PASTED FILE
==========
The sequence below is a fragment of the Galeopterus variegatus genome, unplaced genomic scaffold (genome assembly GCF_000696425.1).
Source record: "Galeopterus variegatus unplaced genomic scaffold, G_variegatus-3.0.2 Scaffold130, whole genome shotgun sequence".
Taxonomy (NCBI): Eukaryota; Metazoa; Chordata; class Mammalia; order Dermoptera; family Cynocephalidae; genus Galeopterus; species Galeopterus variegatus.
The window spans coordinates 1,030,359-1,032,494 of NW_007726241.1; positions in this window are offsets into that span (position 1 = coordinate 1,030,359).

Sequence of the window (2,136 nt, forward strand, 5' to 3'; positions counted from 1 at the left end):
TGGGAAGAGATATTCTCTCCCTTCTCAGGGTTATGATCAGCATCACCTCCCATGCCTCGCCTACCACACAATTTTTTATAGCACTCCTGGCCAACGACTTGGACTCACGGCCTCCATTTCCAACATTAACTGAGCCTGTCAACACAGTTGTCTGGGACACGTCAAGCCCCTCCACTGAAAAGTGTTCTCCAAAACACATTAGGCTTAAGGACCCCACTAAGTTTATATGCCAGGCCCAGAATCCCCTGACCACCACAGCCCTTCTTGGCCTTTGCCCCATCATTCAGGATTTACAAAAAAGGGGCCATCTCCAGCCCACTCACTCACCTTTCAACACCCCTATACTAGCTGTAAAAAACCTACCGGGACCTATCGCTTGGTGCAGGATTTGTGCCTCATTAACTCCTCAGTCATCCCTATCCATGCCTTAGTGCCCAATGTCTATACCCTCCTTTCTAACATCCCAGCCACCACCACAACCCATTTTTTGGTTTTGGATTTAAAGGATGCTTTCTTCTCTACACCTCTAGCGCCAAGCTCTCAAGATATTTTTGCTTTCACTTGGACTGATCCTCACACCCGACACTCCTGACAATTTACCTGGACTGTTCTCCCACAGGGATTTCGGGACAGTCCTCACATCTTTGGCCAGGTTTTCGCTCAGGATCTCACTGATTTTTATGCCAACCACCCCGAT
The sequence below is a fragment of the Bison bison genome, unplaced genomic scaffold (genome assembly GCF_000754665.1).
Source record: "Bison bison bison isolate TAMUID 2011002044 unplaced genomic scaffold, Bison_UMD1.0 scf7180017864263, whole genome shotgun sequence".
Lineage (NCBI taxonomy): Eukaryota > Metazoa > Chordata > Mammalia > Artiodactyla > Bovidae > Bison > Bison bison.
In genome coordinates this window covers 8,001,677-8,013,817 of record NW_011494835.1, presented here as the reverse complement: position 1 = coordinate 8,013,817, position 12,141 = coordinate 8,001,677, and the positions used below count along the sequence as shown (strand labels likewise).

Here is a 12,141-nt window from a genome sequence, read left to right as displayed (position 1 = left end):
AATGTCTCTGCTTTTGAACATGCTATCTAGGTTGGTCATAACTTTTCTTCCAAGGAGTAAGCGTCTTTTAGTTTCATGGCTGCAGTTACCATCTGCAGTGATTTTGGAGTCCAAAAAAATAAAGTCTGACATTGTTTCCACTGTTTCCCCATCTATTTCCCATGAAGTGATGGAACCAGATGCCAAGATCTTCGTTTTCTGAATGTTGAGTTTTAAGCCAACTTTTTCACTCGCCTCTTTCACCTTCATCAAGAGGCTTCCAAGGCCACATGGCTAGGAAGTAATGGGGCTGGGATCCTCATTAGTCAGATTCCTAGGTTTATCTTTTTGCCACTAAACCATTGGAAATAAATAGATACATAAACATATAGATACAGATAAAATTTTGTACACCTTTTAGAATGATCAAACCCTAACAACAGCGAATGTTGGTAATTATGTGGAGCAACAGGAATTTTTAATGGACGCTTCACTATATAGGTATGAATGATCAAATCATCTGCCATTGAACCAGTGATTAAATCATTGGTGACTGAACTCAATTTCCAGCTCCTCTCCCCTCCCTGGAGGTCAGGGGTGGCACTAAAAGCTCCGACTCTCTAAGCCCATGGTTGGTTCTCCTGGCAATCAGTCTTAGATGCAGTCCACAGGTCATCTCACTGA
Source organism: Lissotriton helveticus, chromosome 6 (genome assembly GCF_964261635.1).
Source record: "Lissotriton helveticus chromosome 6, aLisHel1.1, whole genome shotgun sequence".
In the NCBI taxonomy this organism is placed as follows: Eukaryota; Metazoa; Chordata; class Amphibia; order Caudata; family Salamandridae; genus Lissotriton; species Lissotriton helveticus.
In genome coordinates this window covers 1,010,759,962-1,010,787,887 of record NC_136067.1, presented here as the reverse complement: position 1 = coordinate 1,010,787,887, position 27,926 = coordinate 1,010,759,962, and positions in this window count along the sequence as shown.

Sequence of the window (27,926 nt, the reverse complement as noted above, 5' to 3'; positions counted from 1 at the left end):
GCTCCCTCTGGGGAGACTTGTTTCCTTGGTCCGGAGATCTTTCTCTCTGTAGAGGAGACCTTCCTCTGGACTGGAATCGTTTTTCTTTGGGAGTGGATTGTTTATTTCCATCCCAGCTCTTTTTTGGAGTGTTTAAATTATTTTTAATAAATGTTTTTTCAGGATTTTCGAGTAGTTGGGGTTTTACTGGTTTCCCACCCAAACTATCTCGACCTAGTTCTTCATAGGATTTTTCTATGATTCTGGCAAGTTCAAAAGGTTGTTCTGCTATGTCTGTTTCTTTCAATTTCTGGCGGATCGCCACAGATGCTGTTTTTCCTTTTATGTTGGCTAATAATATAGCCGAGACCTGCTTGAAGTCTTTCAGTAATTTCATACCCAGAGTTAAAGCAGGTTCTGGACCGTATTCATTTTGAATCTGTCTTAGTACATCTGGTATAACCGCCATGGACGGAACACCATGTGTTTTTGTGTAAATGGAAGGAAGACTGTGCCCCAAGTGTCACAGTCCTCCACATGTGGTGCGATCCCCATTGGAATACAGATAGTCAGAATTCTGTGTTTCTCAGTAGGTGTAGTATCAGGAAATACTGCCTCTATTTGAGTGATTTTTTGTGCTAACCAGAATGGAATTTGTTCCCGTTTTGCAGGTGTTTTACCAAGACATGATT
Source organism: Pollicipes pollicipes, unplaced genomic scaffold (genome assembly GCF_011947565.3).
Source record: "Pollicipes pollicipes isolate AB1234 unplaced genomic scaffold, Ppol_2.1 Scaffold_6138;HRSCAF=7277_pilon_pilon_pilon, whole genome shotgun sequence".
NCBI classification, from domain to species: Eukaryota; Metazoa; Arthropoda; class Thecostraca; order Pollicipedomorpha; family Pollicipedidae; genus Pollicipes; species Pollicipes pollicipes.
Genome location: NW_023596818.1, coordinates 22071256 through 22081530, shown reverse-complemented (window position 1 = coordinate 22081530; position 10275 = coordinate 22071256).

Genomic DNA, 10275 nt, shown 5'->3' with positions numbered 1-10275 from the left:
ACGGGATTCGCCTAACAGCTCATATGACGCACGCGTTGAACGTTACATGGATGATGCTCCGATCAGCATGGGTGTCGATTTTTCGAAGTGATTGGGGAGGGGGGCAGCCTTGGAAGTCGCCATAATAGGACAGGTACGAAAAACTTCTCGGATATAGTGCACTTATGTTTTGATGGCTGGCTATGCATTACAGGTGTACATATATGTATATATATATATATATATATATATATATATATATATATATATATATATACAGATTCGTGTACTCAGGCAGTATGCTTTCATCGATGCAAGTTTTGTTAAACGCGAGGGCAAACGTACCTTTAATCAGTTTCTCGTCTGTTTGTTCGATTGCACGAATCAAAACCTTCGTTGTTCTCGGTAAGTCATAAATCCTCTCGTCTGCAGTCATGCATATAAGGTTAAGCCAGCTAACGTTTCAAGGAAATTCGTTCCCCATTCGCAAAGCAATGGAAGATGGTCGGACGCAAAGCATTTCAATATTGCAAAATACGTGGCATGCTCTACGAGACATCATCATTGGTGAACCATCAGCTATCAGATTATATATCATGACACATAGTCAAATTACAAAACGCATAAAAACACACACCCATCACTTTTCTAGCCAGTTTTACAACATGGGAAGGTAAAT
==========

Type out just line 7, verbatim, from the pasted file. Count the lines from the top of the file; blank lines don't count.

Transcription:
The sequence below is a fragment of the Bison bison genome, unplaced genomic scaffold (genome assembly GCF_000754665.1).